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These snow sculptures/replicas are amazing. They are life size ya’ll!

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Ran into my friend Izzy!

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I think this is my first time seeing snow + ocean? It’s gorgeous! Though I bet that water is freeeeeezing

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On the bus driving to our ski resort.

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Going up! That view!

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Hi! I wish I had the rainbow goggles. Oh well, I found a green outfit (even though I had to mix and match in mens)

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No hands! Or poles. They were taken away!

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Family slope. Yup, I managed this small hill

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This is the view of the small resort shopping/dining area from our hotel window

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My instructor! Can’t remember his name, but saw him at the bar later that night! He was great!!!

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One of my favourite pictures. Taken from the bus on top of the mountain with the ocean in the back.

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1. Night ski 2. This is the bank I got “stuck” in

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Love life!!!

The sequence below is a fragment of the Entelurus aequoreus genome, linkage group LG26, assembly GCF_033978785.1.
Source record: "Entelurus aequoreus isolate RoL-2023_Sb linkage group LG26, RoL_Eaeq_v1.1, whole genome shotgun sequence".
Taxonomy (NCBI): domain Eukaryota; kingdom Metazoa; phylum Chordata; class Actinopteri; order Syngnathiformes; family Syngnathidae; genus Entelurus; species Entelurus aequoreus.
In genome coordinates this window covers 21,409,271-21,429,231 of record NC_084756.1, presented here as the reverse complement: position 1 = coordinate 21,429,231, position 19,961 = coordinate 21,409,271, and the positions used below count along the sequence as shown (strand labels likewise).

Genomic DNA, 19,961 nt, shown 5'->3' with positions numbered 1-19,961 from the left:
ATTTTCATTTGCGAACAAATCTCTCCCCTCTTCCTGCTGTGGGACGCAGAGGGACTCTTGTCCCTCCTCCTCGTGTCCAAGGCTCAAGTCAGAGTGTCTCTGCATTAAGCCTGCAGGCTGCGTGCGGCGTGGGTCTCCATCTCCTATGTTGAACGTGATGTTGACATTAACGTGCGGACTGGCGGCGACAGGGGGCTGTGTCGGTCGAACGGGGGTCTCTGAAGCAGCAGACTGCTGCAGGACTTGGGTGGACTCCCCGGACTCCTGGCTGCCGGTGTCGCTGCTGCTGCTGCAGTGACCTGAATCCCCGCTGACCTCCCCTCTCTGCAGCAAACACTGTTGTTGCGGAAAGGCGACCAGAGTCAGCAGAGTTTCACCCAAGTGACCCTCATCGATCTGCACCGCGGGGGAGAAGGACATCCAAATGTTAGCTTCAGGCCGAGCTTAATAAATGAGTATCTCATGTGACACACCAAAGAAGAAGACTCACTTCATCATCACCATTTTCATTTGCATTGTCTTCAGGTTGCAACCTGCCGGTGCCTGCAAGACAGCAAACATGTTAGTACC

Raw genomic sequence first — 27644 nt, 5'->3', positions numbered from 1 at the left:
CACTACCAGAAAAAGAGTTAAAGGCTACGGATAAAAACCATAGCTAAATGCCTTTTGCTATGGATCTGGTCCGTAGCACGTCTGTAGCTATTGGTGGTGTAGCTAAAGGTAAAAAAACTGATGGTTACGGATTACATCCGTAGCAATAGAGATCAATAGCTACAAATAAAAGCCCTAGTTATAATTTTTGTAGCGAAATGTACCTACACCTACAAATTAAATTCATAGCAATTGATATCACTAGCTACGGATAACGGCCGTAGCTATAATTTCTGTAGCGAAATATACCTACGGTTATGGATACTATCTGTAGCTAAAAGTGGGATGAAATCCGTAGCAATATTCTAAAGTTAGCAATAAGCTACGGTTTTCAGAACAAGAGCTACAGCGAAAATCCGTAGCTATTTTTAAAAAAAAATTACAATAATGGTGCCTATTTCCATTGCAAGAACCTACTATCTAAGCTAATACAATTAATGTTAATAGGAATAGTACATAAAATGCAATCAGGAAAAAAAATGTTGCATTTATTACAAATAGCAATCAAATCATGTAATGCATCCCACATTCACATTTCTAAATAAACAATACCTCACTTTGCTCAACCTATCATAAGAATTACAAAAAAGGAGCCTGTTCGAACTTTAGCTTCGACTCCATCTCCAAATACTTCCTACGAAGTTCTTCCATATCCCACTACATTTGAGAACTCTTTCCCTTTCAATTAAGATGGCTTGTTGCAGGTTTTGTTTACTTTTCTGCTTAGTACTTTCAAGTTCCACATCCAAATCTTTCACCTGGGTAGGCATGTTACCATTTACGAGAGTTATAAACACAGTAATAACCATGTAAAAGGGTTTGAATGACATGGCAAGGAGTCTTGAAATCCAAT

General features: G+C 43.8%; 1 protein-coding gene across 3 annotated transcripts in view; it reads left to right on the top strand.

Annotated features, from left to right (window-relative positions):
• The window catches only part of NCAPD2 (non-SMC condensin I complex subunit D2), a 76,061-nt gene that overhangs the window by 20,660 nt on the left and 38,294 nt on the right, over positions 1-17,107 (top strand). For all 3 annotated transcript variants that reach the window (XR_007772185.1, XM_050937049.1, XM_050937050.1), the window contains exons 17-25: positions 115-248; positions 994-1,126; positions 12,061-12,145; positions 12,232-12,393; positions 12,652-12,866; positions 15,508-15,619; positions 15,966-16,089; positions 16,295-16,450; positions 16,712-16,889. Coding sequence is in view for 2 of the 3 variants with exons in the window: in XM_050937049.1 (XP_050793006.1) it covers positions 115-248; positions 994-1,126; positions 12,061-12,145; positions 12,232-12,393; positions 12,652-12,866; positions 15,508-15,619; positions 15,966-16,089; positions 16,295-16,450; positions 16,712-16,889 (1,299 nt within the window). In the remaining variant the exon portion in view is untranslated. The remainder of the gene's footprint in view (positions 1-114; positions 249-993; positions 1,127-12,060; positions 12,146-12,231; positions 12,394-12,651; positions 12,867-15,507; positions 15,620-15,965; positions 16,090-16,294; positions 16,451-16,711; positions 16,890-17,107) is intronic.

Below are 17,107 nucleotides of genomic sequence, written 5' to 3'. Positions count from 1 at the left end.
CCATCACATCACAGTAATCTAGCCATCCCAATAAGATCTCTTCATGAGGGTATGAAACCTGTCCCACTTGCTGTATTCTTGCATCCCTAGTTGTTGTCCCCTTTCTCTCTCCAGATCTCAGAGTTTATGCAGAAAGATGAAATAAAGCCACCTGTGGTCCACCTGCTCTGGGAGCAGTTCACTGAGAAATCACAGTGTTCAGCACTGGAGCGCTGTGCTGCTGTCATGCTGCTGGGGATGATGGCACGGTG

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All the slopes offered at our resort. Guess which slope we were on? Green? Nope. Yellow? Definitely not. Ok fine…see that tiiiiny pink line on the bottom towards the right side…that was our slope. Those other ways had ants skiing down them I swear they weren’t people. OMG

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Piled up snow outside the dining room

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The day we left…where’s the road? Glad the bus driver knew…I think.

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I think the rest of February was nice too. Our friend Angelo from Chicago visited. It was great seeing a human I knew before 🙂 We went to Yokohama for the day to meet up with him and have some beer. He came back to our house for the night before going off to Osaka on his own. Thanks for the visit Angelo!

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I FINALLY saw Mt. Fuji on the train! Yes!!! A group went to climb it in September. They gave up at 3 Am when they were rained on and freezing. I think I will just enjoy the view. From very afar.

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Let’s see, also in February was Global Citizenship day which was dreamed up and coordinate by a grade 11 student. I ended up getting involved towards the end to help with scheduling for the primary grades and for the parade of nations. I have always enjoyed these days (obviously since I planned our event at NP for 6 years!). It was amazing to see all nations at school represented with such pride. How to dress up in “traditional” American clothes? Well, when from the south…

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Student made flag. Us, in “country” clothes. Best we could do, LOL.

These kids look way cuter!!!

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100th day of school and other random photos

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Korean BBQ meats to grill. I think there is cow tongue there somewhere….so good!!!

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This view from my neighbourhood. 🙂

 

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Beer! I had a hibiscus pink beer. It was good!

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We aged ourselves here…and using the app. Like, whoa.

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This is how they felt about seeing themselves as 100. Bahahahahaha

Well, I have decided to end this post here. I will start one for March 🙂

Sayonara!
さようなら

K+P